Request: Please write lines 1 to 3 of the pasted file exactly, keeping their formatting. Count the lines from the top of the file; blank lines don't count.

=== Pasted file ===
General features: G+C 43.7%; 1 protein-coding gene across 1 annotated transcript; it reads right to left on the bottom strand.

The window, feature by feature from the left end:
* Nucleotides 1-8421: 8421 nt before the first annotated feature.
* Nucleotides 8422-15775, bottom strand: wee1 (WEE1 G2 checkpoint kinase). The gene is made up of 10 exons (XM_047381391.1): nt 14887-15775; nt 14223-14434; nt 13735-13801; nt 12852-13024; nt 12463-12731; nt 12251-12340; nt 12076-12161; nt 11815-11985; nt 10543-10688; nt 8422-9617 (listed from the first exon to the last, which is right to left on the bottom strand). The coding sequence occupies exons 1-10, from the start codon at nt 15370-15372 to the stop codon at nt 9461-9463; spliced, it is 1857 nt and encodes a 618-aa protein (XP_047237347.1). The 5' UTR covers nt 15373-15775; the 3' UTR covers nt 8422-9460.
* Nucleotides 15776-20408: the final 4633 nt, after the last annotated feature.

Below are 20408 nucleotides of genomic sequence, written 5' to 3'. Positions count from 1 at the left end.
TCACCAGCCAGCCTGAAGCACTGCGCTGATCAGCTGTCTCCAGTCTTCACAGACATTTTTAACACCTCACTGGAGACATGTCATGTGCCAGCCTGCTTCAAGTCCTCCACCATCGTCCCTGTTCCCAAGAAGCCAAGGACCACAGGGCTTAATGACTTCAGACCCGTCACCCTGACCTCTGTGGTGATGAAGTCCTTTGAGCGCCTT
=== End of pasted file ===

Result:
General features: G+C 43.7%; 1 protein-coding gene across 1 annotated transcript; it reads right to left on the bottom strand.

The window, feature by feature from the left end:
* Nucleotides 1-8421: 8421 nt before the first annotated feature.